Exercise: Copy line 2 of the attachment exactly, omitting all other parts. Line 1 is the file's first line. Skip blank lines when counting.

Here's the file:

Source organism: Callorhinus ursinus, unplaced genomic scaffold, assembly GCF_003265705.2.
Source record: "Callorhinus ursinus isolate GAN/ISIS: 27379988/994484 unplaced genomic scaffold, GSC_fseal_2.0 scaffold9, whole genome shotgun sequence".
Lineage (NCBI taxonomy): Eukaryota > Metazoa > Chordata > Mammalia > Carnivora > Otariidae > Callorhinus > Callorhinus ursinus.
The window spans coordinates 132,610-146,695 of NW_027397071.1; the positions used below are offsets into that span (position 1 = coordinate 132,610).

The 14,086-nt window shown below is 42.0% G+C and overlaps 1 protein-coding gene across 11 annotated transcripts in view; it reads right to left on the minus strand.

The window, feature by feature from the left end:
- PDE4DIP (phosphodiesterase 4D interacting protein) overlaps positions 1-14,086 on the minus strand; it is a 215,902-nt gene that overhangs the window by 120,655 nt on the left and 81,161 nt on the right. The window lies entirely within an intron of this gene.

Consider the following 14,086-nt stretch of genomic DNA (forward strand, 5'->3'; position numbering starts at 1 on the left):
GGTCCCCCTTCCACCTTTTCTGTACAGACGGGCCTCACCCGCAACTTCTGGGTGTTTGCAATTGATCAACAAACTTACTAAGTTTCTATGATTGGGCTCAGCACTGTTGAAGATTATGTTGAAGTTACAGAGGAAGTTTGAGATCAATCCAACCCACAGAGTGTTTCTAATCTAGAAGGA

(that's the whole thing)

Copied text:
Source record: "Callorhinus ursinus isolate GAN/ISIS: 27379988/994484 unplaced genomic scaffold, GSC_fseal_2.0 scaffold9, whole genome shotgun sequence".